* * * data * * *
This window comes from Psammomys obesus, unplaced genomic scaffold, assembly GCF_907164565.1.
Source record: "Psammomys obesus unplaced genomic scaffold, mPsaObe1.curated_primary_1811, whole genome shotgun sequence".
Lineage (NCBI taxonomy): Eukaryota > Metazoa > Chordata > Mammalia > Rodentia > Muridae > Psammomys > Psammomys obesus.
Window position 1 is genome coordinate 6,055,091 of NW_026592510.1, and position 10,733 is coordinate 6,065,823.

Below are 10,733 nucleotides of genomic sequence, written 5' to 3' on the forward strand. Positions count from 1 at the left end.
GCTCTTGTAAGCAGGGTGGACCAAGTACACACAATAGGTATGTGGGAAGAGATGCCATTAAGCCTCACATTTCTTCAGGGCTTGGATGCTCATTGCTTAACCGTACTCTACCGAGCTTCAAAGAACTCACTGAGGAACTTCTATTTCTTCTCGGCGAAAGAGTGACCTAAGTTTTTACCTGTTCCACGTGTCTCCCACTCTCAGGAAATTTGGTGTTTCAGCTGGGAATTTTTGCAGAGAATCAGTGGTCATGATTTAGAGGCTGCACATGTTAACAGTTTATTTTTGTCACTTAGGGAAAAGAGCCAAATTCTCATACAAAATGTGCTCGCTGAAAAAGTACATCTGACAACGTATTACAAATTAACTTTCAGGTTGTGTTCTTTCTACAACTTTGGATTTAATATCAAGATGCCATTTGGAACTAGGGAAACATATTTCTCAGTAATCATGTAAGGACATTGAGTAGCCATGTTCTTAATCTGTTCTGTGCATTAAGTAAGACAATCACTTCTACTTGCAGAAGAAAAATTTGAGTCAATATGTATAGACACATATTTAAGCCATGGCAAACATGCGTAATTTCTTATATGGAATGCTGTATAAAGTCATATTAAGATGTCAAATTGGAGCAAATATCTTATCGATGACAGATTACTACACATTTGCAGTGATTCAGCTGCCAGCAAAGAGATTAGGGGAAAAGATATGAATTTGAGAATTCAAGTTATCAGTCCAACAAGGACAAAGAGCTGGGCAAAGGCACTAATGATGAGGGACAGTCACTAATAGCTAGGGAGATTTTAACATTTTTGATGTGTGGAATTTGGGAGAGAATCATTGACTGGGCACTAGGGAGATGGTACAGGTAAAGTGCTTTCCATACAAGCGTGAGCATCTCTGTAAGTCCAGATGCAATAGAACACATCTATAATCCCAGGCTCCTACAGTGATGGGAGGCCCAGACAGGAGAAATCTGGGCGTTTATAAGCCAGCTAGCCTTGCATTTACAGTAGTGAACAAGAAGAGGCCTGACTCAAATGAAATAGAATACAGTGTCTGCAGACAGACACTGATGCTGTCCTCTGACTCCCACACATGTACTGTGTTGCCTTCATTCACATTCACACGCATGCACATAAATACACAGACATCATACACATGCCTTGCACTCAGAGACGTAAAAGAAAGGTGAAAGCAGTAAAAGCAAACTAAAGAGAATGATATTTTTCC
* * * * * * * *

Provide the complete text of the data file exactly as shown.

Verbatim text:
This window comes from Psammomys obesus, unplaced genomic scaffold, assembly GCF_907164565.1.
Source record: "Psammomys obesus unplaced genomic scaffold, mPsaObe1.curated_primary_1811, whole genome shotgun sequence".
Lineage (NCBI taxonomy): Eukaryota > Metazoa > Chordata > Mammalia > Rodentia > Muridae > Psammomys > Psammomys obesus.
Window position 1 is genome coordinate 6,055,091 of NW_026592510.1, and position 10,733 is coordinate 6,065,823.

Below are 10,733 nucleotides of genomic sequence, written 5' to 3' on the forward strand. Positions count from 1 at the left end.
GCTCTTGTAAGCAGGGTGGACCAAGTACACACAATAGGTATGTGGGAAGAGATGCCATTAAGCCTCACATTTCTTCAGGGCTTGGATGCTCATTGCTTAACCGTACTCTACCGAGCTTCAAAGAACTCACTGAGGAACTTCTATTTCTTCTCGGCGAAAGAGTGACCTAAGTTTTTACCTGTTCCACGTGTCTCCCACTCTCAGGAAATTTGGTGTTTCAGCTGGGAATTTTTGCAGAGAATCAGTGGTCATGATTTAGAGGCTGCACATGTTAACAGTTTATTTTTGTCACTTAGGGAAAAGAGCCAAATTCTCATACAAAATGTGCTCGCTGAAAAAGTACATCTGACAACGTATTACAAATTAACTTTCAGGTTGTGTTCTTTCTACAACTTTGGATTTAATATCAAGATGCCATTTGGAACTAGGGAAACATATTTCTCAGTAATCATGTAAGGACATTGAGTAGCCATGTTCTTAATCTGTTCTGTGCATTAAGTAAGACAATCACTTCTACTTGCAGAAGAAAAATTTGAGTCAATATGTATAGACACATATTTAAGCCATGGCAAACATGCGTAATTTCTTATATGGAATGCTGTATAAAGTCATATTAAGATGTCAAATTGGAGCAAATATCTTATCGATGACAGATTACTACACATTTGCAGTGATTCAGCTGCCAGCAAAGAGATTAGGGGAAAAGATATGAATTTGAGAATTCAAGTTATCAGTCCAACAAGGACAAAGAGCTGGGCAAAGGCACTAATGATGAGGGACAGTCACTAATAGCTAGGGAGATTTTAACATTTTTGATGTGTGGAATTTGGGAGAGAATCATTGACTGGGCACTAGGGAGATGGTACAGGTAAAGTGCTTTCCATACAAGCGTGAGCATCTCTGTAAGTCCAGATGCAATAGAACACATCTATAATCCCAGGCTCCTACAGTGATGGGAGGCCCAGACAGGAGAAATCTGGGCGTTTATAAGCCAGCTAGCCTTGCATTTACAGTAGTGAACAAGAAGAGGCCTGACTCAAATGAAATAGAATACAGTGTCTGCAGACAGACACTGATGCTGTCCTCTGACTCCCACACATGTACTGTGTTGCCTTCATTCACATTCACACGCATGCACATAAATACACAGACATCATACACATGCCTTGCACTCAGAGACGTAAAAGAAAGGTGAAAGCAGTAAAAGCAAACTAAAGAGAATGATATTTTTCC